CLA artist Donald and Tina Shaver handcrafted this circa 1810 to 1825 hunting pouch and horn set for the 2014 CLA fundraising auction. The pouch is a classic beaver tail pouch with a carved buffalo powder horn.
Donald Shaver’s interest in American History began during his youth and he started reenacting about 30 years ago through the Boy Scouts. His first period of interpretation was the Rocky Mountain fur trade era of the 1830s, then 15 years ago he met quill worker Shawn Webster who introduced him to the Eastern Woodland Indian culture of the 1700s. As his need for proper research deepened, so did his library - as he light heartedly comments, “Let’s just say my passion for collecting books about the Woodland Indian culture has gotten out of hand.”
After years of study and research, today he portrays the living history persona of an 18th century Woodland Indian. As a result of his devotion to correctly interpreting these native people, he is frequently asked to model for nationally known historical artists.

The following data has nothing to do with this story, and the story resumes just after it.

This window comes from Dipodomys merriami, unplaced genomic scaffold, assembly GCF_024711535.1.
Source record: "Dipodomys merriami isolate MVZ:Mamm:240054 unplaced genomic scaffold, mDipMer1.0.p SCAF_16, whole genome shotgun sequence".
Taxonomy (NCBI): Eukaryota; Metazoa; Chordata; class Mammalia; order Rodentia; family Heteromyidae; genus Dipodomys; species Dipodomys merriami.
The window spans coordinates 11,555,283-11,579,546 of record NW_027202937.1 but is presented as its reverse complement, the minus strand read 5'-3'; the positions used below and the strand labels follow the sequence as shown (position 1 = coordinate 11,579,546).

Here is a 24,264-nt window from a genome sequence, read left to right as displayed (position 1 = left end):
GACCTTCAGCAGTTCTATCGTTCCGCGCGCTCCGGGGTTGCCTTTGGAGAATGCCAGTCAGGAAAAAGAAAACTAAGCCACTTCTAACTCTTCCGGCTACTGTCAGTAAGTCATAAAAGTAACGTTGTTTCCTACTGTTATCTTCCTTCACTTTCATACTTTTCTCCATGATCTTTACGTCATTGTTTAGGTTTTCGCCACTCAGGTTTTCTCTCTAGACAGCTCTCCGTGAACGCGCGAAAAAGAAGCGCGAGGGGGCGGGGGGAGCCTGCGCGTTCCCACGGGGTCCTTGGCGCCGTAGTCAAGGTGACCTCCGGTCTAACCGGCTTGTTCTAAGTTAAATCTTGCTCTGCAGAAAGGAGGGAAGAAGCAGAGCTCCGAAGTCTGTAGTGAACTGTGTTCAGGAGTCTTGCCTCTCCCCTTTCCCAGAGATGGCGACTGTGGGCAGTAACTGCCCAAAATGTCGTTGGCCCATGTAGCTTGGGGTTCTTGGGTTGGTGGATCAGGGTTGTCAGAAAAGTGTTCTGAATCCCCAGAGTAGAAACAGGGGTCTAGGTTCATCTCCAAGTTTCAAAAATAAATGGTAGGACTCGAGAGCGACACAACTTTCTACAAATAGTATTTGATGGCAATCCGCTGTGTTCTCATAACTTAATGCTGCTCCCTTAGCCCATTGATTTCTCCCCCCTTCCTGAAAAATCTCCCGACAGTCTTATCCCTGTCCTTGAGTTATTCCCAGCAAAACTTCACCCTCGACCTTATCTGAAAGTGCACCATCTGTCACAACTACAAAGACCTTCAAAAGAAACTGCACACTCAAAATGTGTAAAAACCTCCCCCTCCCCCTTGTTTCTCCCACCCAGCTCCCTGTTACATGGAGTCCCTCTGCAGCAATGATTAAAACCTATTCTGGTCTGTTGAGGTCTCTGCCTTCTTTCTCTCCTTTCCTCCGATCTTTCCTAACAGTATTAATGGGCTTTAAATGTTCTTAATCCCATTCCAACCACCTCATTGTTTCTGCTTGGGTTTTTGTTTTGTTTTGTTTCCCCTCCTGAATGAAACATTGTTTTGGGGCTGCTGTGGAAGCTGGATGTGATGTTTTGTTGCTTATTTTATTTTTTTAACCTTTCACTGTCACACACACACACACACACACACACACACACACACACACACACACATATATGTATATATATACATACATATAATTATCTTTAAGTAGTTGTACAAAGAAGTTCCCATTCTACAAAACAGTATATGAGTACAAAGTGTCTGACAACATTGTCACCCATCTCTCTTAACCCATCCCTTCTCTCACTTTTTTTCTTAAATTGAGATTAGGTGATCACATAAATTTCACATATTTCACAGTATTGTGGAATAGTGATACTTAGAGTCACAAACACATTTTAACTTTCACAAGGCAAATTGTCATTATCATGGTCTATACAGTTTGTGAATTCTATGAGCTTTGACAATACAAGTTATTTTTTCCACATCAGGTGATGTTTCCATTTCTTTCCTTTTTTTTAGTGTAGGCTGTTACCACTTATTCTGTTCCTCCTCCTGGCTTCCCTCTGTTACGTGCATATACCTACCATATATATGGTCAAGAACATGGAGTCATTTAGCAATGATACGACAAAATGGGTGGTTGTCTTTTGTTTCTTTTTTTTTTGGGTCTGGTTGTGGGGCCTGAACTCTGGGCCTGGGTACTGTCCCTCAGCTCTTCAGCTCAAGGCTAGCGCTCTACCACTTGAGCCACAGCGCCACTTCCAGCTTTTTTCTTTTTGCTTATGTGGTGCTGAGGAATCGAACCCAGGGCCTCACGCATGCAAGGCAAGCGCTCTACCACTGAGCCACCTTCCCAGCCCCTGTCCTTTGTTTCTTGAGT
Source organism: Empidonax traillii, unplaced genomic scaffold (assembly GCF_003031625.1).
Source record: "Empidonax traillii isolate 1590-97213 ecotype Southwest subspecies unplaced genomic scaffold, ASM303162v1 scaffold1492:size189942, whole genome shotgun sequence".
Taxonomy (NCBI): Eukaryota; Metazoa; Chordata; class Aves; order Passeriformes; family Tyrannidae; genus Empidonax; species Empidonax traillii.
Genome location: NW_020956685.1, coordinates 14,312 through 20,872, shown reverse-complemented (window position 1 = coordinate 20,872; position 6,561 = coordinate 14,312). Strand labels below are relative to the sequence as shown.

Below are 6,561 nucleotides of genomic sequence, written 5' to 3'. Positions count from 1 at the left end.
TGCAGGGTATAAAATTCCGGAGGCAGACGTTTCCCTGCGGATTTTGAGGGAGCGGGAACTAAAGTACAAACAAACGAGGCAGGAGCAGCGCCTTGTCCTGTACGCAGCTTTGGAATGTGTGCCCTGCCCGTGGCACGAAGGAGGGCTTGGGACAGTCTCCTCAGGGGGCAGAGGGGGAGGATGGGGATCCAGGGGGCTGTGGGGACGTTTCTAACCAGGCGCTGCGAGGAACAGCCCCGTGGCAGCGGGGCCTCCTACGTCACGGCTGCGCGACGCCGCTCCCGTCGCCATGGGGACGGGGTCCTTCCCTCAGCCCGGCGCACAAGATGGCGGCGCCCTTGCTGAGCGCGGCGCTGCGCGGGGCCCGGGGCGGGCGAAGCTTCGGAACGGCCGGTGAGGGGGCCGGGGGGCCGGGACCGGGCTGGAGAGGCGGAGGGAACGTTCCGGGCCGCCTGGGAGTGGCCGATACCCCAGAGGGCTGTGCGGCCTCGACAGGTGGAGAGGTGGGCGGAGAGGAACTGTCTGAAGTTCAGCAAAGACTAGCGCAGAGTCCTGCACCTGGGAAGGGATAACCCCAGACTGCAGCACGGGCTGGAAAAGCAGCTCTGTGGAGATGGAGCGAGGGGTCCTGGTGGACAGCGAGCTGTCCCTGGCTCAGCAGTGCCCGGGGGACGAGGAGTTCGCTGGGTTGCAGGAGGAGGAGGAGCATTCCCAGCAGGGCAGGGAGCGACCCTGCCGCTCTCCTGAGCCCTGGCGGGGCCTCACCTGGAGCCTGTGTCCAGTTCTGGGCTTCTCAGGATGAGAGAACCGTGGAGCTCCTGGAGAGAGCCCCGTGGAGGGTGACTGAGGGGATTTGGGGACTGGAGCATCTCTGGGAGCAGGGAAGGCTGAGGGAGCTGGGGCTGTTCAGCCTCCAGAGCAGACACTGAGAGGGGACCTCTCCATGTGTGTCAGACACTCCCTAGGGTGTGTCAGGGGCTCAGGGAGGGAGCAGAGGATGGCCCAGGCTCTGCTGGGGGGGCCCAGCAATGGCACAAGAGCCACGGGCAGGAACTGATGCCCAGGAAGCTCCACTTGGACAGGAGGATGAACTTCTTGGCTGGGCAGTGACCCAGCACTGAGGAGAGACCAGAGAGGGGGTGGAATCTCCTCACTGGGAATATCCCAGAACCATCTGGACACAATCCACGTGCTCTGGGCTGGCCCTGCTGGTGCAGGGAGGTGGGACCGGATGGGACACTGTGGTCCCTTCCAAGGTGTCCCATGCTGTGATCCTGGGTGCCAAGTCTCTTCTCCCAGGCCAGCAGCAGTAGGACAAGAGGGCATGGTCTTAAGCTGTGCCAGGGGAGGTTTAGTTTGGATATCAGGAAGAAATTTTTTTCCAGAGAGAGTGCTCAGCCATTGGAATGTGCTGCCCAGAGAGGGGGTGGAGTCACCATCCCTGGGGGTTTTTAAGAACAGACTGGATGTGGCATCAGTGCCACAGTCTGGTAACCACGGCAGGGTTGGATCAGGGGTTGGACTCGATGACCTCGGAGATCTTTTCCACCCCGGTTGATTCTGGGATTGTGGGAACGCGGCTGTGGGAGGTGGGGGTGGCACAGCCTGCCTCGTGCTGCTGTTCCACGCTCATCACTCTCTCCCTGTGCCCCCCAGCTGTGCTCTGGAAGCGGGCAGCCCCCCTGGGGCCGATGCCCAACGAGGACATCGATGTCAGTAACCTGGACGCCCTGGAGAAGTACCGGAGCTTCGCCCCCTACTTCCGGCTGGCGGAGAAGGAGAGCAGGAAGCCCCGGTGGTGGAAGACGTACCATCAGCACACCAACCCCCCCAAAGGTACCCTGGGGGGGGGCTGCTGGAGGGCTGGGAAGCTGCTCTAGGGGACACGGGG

His interests also include blacksmithing and working with horn, especially making powder horns. Don reverted slightly for this beavertail pouch and buffalo horn rig in keeping with this year’s auction theme of change and expansion at the close of the War of 1812.
Don and Tina are repeat auction donors. Donald had this say in 2013 about his donation, “I wanted to donate his pouch and horn set to our fundraising auction to help further the preservation of these skills, and encourage the continued showcasing of the artists.”
For 2014 they have contributed a great beaver tail shaped bag with nicely sculpted buffalo powder horn and 75 grain cane measure. Both the bag and horn have excellent workmanship and style. I think this is a classic early Missouri/rocky mountain style perfect for heading west at the end of the 1812 war. Don and Tina are well known for their work and this pouch and horn are another great example.
You can contact Donald at:
360 North Murphy
Pahrump NV. 89060
Top photo by Ric Lambert. All other photos by Heinz Ahlers.